There are 3 different emphasis’ at CIEE and my emphasis is the smallest with less than 20 kids. We’re a small bunch, but we like to stick together and we don’t really interact with too many of the others because they stick together just as much as we do. I’ve made friends with the owners of the restaurant up the block and been to the opening party. I’ve gotten drinks on the river and watched the sun set with some of my roommates. I’ve been to the Prague castle, Charles University, Kutna Hora (Bone Cathedral), the Old Town Square, Charles Bridge, all three metro lines and the tram, and the supermarket to shop for food… like a real adult. This week, I started my Czech language intensive course and I’m comfortable asking my professor, Ludek (who I like to call Ludacris in my head), questions and I’m pretty sure I’ll do well, I’ve figured out my class schedule and although I’m not taking classes at Charles University, I LOVE my schedule. I’ve used the phrases ahoj, dobrý den and děkuji more times than I can count!

Prague is an amazing city and I’m falling more in love with it each day. I can’t wait to explore more and see what this next week has to offer.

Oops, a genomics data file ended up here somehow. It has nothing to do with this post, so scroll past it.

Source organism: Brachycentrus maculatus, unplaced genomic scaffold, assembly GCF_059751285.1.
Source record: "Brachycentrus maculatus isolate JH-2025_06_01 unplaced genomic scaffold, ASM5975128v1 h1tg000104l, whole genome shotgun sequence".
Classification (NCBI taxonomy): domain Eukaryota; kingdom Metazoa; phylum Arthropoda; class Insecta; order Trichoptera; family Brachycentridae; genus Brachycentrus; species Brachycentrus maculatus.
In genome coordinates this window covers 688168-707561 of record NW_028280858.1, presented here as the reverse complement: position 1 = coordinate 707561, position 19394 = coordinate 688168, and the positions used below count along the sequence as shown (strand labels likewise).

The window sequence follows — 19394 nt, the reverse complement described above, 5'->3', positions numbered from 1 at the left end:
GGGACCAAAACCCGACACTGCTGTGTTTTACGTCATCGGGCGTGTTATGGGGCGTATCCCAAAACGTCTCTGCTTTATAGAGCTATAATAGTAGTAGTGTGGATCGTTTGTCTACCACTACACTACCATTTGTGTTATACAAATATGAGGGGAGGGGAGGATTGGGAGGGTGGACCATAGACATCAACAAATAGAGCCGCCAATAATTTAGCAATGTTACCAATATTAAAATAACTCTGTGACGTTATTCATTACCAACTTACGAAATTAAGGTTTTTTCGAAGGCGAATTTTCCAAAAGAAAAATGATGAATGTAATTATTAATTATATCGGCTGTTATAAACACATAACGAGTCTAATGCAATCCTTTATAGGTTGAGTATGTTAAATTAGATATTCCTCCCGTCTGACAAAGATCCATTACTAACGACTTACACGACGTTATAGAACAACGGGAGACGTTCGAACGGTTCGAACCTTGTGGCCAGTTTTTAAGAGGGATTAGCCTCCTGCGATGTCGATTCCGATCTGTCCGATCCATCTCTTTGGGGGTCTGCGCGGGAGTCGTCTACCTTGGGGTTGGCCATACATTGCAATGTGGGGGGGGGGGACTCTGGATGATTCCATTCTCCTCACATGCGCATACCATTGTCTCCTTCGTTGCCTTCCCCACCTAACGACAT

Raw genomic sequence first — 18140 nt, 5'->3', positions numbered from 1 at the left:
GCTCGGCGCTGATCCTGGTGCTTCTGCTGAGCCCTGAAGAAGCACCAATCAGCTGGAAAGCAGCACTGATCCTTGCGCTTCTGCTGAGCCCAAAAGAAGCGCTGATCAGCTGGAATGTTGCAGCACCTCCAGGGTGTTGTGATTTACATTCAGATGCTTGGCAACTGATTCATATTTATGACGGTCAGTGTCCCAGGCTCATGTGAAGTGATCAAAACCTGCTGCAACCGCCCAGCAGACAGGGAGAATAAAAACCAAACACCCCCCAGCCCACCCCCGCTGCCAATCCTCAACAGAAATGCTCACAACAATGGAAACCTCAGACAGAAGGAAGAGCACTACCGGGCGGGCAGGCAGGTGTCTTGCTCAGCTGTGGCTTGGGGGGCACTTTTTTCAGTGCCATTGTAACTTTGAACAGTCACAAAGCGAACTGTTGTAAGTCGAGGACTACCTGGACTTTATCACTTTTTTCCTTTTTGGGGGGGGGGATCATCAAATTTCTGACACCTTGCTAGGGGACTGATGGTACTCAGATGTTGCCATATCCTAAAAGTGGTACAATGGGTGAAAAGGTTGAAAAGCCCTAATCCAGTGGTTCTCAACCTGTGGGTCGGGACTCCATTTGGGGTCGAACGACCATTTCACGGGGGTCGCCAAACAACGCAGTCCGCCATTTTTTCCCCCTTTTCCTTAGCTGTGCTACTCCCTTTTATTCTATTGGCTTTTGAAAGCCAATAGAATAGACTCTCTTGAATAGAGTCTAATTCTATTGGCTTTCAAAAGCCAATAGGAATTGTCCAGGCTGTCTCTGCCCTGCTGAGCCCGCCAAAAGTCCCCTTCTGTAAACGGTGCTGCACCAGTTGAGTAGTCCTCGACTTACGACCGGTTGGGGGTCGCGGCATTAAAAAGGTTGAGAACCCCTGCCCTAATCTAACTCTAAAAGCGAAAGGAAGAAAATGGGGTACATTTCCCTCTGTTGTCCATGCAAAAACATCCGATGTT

Week 2:

I just finished two weeks of my (5 hours a day, 4 days a week) intensive Czech class and I’ve never been so excited. As some (most) of you know, when it comes to languages… I suck. I’ve never been good at learning languages and when I knew I would have a two week intensive, I was worried that I wouldn’t be able to grasp the basics or be conversational in a language that I would spend most of my time hearing. 

My assumptions were wrong. I learned how to speak Czech and I learned how to speak it well, in two weeks. My intensive class had 7 other people in it and my teacher was great. I felt confident enough to ask questions in class and when I was called on and it took a few tries to pronounce something, I wasn’t embarrassed when I got it wrong. My first real sentence was how to ask for directions, specifically where a street is. I know the numbers 1-1000, how to order in a restaurant, various getting to know you phrases, and many other basic things. I understand more of what’s happening in the world around me and I can’t wait until I’m able to say more than just phrases and I can have a real conversation with someone. Plus, I got an A on my oral and written Czech Intensive final so I’m pretty sure my professor’s doing something right!